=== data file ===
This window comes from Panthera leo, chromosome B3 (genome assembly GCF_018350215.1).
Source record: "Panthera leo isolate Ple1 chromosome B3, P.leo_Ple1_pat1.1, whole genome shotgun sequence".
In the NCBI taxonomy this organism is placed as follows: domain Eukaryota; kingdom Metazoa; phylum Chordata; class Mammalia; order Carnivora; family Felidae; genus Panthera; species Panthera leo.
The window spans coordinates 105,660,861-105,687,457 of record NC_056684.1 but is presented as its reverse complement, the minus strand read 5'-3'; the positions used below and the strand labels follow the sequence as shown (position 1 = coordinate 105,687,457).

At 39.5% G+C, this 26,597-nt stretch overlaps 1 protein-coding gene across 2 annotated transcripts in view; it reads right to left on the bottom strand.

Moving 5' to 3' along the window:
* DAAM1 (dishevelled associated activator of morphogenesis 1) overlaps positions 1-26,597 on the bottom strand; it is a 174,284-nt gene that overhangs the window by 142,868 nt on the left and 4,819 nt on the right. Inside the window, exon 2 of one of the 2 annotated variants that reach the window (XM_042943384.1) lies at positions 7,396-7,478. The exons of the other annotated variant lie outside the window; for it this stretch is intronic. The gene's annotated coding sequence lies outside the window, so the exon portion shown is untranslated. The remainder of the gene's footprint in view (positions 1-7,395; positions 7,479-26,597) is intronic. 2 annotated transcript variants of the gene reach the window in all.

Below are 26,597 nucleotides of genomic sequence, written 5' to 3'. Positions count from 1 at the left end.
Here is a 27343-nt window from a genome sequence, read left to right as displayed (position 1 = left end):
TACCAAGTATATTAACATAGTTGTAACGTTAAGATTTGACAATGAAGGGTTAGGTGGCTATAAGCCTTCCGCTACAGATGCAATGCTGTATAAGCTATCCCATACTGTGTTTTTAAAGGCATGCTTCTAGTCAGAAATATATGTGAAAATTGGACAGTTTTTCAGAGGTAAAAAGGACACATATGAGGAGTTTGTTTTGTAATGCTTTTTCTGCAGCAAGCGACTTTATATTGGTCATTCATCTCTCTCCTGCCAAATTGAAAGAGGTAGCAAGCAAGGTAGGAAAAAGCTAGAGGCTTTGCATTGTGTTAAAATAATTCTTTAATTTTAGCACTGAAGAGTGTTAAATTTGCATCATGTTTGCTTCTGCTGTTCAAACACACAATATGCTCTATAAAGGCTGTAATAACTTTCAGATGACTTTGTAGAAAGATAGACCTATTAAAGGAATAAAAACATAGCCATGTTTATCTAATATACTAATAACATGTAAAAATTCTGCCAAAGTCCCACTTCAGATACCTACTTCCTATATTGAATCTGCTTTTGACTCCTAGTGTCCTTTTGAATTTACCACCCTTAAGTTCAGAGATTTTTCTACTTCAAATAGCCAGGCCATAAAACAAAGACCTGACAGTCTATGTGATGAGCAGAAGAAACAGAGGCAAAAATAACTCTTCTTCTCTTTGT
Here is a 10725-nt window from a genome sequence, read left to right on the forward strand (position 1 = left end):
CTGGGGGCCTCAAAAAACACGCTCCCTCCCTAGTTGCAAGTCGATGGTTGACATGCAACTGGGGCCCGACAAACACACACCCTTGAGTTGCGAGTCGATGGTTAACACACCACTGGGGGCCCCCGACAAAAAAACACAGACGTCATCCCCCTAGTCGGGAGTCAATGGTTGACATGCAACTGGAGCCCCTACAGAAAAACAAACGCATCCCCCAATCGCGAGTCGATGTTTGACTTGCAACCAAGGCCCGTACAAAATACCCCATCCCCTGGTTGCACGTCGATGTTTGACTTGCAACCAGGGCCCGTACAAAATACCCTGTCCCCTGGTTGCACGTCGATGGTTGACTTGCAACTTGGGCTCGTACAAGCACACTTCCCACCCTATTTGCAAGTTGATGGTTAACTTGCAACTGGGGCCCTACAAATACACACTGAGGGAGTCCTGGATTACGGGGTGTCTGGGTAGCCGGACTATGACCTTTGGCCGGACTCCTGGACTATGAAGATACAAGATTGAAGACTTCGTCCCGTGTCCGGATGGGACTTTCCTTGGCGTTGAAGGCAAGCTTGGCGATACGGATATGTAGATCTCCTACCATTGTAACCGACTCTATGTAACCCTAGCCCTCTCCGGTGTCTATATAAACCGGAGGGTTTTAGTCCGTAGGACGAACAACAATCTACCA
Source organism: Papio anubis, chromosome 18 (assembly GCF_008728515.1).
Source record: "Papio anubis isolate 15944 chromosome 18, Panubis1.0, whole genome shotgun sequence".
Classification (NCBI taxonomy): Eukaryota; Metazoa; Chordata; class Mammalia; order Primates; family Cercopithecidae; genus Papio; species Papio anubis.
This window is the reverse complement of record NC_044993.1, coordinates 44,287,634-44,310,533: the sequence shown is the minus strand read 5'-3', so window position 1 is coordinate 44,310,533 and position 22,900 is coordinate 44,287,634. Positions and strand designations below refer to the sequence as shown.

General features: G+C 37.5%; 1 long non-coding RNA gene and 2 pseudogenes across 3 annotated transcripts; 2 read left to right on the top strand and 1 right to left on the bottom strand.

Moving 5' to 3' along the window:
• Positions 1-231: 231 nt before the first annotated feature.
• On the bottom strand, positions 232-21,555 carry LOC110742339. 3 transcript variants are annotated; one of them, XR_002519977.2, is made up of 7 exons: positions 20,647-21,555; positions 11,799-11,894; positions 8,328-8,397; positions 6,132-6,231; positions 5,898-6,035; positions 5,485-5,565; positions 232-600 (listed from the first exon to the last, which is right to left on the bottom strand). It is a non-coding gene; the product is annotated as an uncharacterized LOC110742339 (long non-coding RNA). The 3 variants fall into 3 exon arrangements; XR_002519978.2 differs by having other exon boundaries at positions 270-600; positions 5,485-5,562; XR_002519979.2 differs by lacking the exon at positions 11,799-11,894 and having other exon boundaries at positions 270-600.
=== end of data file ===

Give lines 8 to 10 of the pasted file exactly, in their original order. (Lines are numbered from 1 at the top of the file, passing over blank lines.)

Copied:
Below are 26,597 nucleotides of genomic sequence, written 5' to 3'. Positions count from 1 at the left end.
Here is a 27343-nt window from a genome sequence, read left to right as displayed (position 1 = left end):
TACCAAGTATATTAACATAGTTGTAACGTTAAGATTTGACAATGAAGGGTTAGGTGGCTATAAGCCTTCCGCTACAGATGCAATGCTGTATAAGCTATCCCATACTGTGTTTTTAAAGGCATGCTTCTAGTCAGAAATATATGTGAAAATTGGACAGTTTTTCAGAGGTAAAAAGGACACATATGAGGAGTTTGTTTTGTAATGCTTTTTCTGCAGCAAGCGACTTTATATTGGTCATTCATCTCTCTCCTGCCAAATTGAAAGAGGTAGCAAGCAAGGTAGGAAAAAGCTAGAGGCTTTGCATTGTGTTAAAATAATTCTTTAATTTTAGCACTGAAGAGTGTTAAATTTGCATCATGTTTGCTTCTGCTGTTCAAACACACAATATGCTCTATAAAGGCTGTAATAACTTTCAGATGACTTTGTAGAAAGATAGACCTATTAAAGGAATAAAAACATAGCCATGTTTATCTAATATACTAATAACATGTAAAAATTCTGCCAAAGTCCCACTTCAGATACCTACTTCCTATATTGAATCTGCTTTTGACTCCTAGTGTCCTTTTGAATTTACCACCCTTAAGTTCAGAGATTTTTCTACTTCAAATAGCCAGGCCATAAAACAAAGACCTGACAGTCTATGTGATGAGCAGAAGAAACAGAGGCAAAAATAACTCTTCTTCTCTTTGT